I was interested to read in your February issue the statement quoted from the Badminton Magazine that Springfield production of the 40/50 Rolls-Royce was to reach some nine cars a week by the middle of 1921; but I wonder whether this figure was ever achieved, except perhaps during isolated weeks? So far as I am aware (and this is corroborated by a well-informed article in the Journal of the Rolls-Royce Owners’ Club of America) production for 1921 was about 130 chassis, for 1922 about 230 chassis, and for 1923 (the peak year for Ghosts) rather over 400.
It is a pity that there appears to be only one Springfield car in this country (a very attractive 1923 Brewster-bodied tourer), another having been returned quite recently to the U.S.A.
I have for some years been compiling a Register of Silver Ghosts that are still in existence, and their proverbial longevity is well illustrated by the fact that 89 pre-1917 cars (some of the bodies are not original) and 21 pre-1917 chassis in running order are known. A further 83 cars belong to the period 1917 to 1925. In neither case, of course, can the lists be assumed to be anything like complete, though the net has been fairly widely drawn, with entries covering cars in Australia, Canada, Denmark, Egypt, Eire, Iraq, Malaya, South Africa, Sweden and the U.S.A.
May I ask, through your widely-read columns, whether any of your readers who owns a Silver Ghost, but has not communicated with me in the past, would be kind enough to let me have details? The particulars required are the chassis and engine numbers, the coachbuilder and type of coachwork, and any known history. Needless to say, any literature or information whether technical or general would be welcome, as would photographs of individual cars (which would be returned), even though they may no longer be in existence.
I am, Yours, etc., M. H. Vivian. London, S.W.7.
I was very interested indeed to read the letter from Mr. W. C. Stevens regarding Talbots at Ladbroke Grove, etc.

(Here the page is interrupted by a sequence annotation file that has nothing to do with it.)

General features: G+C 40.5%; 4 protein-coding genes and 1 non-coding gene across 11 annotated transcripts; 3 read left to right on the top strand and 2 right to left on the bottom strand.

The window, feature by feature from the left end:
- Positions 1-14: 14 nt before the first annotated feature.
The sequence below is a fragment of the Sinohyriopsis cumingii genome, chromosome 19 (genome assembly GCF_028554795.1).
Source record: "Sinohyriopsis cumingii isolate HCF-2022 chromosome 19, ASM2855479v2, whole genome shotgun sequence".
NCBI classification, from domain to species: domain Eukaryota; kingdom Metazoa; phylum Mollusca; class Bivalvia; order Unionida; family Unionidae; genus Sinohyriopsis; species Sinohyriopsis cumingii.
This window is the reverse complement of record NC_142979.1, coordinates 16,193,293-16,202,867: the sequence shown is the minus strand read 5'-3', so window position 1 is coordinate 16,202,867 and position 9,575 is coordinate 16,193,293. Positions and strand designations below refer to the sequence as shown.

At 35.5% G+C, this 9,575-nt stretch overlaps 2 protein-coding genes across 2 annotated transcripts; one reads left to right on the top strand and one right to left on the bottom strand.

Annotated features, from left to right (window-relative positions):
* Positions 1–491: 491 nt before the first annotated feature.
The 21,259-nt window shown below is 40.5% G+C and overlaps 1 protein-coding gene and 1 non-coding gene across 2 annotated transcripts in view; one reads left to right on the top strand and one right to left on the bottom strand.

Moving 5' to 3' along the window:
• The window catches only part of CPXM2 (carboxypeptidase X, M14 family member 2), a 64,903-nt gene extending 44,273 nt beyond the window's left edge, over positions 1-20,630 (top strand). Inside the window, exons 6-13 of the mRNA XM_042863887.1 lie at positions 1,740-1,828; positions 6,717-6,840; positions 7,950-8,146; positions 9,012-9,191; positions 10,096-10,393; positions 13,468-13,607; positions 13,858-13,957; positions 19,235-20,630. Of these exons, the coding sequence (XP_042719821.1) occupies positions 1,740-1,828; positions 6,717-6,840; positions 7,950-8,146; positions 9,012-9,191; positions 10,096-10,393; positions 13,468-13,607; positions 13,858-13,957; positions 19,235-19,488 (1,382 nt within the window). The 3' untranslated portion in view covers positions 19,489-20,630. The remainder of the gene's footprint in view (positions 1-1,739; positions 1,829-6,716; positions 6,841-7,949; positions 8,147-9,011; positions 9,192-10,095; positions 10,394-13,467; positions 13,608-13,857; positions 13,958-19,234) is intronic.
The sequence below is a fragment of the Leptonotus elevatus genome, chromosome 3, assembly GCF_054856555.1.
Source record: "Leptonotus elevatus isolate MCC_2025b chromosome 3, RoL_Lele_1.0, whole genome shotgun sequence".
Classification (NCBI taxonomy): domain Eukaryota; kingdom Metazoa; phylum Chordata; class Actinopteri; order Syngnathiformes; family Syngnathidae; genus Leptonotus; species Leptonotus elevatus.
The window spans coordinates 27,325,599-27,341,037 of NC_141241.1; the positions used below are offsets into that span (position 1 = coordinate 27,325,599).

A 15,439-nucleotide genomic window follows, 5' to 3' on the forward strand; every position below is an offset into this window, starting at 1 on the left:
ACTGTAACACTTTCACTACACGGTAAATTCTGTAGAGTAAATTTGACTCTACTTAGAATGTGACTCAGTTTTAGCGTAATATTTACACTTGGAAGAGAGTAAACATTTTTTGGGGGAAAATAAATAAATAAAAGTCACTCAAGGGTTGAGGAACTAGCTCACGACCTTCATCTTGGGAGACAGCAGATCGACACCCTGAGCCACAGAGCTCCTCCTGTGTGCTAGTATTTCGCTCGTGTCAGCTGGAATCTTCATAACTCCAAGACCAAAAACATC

It is particularly interesting to me personally as he obviously worked there in my father’s day, and I also remember the thrill of the Grahame White versus Paulin(?) flight to Manchester. I wonder if he remembers the Clement Bayard airship coming to Wormwood Scrubs to the hangar specially built, I think, for her? The second largest gas-holder is also a very vivid memory as when I was not spending time in the works or watching cars being tested round the private track with its banked corners. I used to spot the Great Western engines (I was also a train fan) from the top end of the works facing the gas-holder.
Regarding my old 12/50 Alvis big port, this car was only five years old at the time and in first-class order; 70 m.p.h. was quite within its scope, and I believe, many 12/50s could better this speed, as I also did with mine.
I was interested to hear about the 5/6-h.p. Indian. To be quite fair to it I probably still hankered after its bigger brother, and I also was posted abroad before I had had it very long. I quite agree about the wonderful twist-grip control system, and the machine, with its good three-speed gearbox and clutch, was much ahead of its time.
If ever Mr. Stevens would like to write to me personally I’d be happy to hear from him and yarn about the Talbot works of happy memories to me.
I am, Yours, etc., L. P. Mills, Major. Elton.
With reference to your article “Parisian Affair,” you mention that in the course of a discussion with Mr. Povey, of Talbots, the name of the Restelli car cropped up. It might interest you to know that the son of the designer of the Restelli, Signor Gianni Restelli, is the present manager of the Monza Autodrome. Signor Restelli recently gave me some photographs not only of his father, who died in 1956, but also some of the Restelli car to which you refer in your article.
I am, Yours, etc., T. A. S. O. Mathieson. London, S.W.1.
My nephew, Mr. J. W. L. Mantel, has drawn my attention to the photograph of my car featured in the February issue of Vintage Postbag, as he recognised the passenger as myself.
Dr. Bayley is driving my 8-h.p. single-cylinder de Dion which I bought in 1906. Mr. Bayley is quite correct in assuming we had stopped at the New Inn “under doctor’s orders.” I would also mention that Dr. Bayley was head doctor at St. Andrew’s Hospital at Northampton for many years.
I may add that I was the second man in Northamptonshire to possess a car, and am now in my ninetieth year. My first car was a 3½-h.p. single-cylinder Benz with solid tyres — which I purchased in 1896.
I am, Yours, etc., A. E. Richardson. Northampton
I read your magazine Motor Sport regularly and find it very interesting. In April 1956 I purchased a 1929 Austin Seven saloon. In long runs I have averaged up to 55 m.p.g., at a steady 30 m.p.h. She has been decoked twice in 9,930 miles and has let me down through mechanical failure but once, when the dynamo armature shaft key sheared, and the timing slipped. The 9,930 miles were accomplished between April 1st, 1956, and January 15th, 1957. when I had to lay her up whilst I do my National Service. I wouldn’t change her for anything; she is the best bit of transport I’ve had for ages. Up the 750s!
I am, Yours, etc., David Porter. Catcott.